My parents encouragement might be one piece of the puzzle, but living in the countryside with my mother is what led me on the path to working on behalf of animals and veganism. My mother had laying hens that would wander around the property, and were friends with the dogs and the cats, and wanted to come inside just like the dogs. I saw animals had different personalities, and I became very uneasy that these animals were treated so differently by society as a whole.

It took me a while to transition, as chicken was my favourite meal; I would eat it five times a week. And I thought by not eating meat I was going to suffer.

Through the process of turning vegan, I learned that I didn’t feel deprived;

instead, I feel intellectually, emotionally, and spiritually aligned with my beliefs.

In the documentary, The Ghosts in Our Machine, you say: “Leaving is always the hardest thing. Leaving is the reason I am haunted. I am closing the door as I leave this factory farm or the slaughterhouse. I am closing the door and leaving them behind.” What does animal activism cost you on a personal level?

The emotional cost [of being an animal rights activist and educator] is undefinable. A great deal of sadness lives in a black hole inside of me—stories of individuals, traumatic sights and suffering; I don’t know what to do with that, and I can’t put it into words. Therapy helps. What also helps me is reading Buddhist texts on mindfulness, meditation and finding happiness, and not taking part in one’s dramas. Dramas can play out repeatedly in my mind, and I can choose to focus on getting work done, instead of existing in all the sadness.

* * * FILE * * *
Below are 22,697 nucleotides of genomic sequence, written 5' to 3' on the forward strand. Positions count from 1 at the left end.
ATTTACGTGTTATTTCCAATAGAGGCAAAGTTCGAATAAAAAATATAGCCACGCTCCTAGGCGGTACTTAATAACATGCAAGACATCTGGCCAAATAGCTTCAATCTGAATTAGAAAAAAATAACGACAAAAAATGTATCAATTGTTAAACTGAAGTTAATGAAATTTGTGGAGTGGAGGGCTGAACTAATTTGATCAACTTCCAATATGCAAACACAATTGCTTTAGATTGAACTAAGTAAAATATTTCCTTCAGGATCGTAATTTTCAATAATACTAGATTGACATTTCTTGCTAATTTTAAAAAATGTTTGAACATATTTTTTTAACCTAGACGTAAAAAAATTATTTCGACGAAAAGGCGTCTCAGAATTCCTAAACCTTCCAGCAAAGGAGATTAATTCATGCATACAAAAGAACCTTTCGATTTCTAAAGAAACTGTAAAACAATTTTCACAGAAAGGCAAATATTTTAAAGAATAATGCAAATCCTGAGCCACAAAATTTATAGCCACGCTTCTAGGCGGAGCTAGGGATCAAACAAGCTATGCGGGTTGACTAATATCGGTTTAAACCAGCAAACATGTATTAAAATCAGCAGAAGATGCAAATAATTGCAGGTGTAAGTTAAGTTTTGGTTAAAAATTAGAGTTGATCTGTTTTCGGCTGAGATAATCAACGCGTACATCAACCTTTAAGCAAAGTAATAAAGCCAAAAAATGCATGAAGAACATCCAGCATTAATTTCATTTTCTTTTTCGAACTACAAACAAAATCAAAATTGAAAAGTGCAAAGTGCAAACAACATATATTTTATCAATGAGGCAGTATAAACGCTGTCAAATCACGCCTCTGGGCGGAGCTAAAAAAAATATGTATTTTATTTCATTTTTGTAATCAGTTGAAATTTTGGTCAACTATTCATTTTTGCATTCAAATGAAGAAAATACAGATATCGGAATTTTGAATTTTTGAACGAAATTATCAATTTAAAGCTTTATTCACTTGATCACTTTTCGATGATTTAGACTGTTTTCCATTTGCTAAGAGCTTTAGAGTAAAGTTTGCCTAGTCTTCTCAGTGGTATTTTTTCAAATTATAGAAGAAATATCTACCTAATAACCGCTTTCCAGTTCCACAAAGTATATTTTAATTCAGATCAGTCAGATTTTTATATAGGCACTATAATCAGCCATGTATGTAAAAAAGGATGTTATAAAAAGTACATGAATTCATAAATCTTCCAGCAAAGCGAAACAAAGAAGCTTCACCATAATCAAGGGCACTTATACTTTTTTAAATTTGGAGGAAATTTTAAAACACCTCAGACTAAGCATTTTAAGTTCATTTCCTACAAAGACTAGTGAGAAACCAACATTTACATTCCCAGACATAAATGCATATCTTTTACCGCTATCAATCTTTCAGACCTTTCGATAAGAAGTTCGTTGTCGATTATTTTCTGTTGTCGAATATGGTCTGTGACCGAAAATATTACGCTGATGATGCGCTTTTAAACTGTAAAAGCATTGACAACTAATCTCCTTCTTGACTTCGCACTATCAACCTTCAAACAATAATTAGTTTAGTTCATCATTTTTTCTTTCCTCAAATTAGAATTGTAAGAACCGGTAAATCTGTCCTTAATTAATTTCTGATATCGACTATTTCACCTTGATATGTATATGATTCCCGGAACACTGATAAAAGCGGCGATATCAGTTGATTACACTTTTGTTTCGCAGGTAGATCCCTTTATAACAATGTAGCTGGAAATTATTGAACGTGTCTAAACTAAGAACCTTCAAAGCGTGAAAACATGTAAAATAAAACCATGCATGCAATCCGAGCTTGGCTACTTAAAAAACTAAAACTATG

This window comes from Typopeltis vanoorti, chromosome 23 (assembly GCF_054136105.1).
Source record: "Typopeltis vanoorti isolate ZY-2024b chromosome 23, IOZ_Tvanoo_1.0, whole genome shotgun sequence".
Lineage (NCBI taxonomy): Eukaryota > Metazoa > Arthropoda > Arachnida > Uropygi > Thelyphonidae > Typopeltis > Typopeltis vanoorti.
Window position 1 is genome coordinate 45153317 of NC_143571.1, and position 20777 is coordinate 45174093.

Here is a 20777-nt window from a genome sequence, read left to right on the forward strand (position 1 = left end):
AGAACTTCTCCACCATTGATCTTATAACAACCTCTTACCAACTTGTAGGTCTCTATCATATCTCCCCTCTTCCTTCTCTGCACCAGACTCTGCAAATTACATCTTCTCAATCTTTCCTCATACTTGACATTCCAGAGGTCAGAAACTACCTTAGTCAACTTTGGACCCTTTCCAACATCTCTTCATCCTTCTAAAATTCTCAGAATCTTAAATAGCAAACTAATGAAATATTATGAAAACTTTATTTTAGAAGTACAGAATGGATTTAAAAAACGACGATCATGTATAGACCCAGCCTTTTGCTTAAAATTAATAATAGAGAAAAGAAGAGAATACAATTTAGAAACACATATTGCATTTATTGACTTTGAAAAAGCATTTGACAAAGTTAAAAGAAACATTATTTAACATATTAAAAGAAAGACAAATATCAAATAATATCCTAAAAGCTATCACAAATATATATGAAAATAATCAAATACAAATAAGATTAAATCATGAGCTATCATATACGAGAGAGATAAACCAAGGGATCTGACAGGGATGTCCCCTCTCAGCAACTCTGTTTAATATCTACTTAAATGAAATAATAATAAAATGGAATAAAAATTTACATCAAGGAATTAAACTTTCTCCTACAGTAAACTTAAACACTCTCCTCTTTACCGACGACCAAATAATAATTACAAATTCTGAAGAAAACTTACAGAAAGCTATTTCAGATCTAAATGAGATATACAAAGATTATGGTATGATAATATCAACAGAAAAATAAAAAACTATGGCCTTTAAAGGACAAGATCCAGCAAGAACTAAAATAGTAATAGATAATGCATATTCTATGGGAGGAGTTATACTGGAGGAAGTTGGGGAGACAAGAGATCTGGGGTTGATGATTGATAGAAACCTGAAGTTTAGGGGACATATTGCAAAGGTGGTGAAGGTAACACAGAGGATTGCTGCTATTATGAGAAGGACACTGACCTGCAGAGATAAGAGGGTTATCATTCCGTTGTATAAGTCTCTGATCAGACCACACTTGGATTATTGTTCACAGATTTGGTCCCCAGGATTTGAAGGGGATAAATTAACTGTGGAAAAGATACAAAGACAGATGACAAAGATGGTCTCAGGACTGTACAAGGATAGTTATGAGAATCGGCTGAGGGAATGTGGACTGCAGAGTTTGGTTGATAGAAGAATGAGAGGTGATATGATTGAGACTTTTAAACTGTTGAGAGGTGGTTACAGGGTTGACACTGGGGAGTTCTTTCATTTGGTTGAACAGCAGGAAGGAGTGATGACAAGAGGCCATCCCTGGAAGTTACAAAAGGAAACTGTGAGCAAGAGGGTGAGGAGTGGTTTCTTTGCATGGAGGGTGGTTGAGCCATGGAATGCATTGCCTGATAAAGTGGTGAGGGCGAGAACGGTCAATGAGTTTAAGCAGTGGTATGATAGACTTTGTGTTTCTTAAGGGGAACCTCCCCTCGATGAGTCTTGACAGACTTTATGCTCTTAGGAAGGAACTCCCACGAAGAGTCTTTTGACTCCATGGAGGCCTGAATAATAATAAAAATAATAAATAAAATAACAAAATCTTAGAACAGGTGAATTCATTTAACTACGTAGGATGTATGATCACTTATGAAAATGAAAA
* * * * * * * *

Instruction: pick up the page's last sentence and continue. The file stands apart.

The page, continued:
How would you describe your mental state when you are functioning as both a human being who genuinely empathises with animals as well as an animal photographer capturing stories of animal cruelty?

My empathy is at the forefront but with a strong emotional barrier between what I see right in front of me and what I photograph. I often have just moments to shoot; for instance, when I photograph a moving truck, the truck might stop for 10 seconds. Moreover, I work hard to get things in place to travel around the world, and when I am there, I have to do the best possible job in front of me. I am focused on the photo aspect–composition and lightning — because if I cannot achieve important and poignant images, then I haven’t done the job.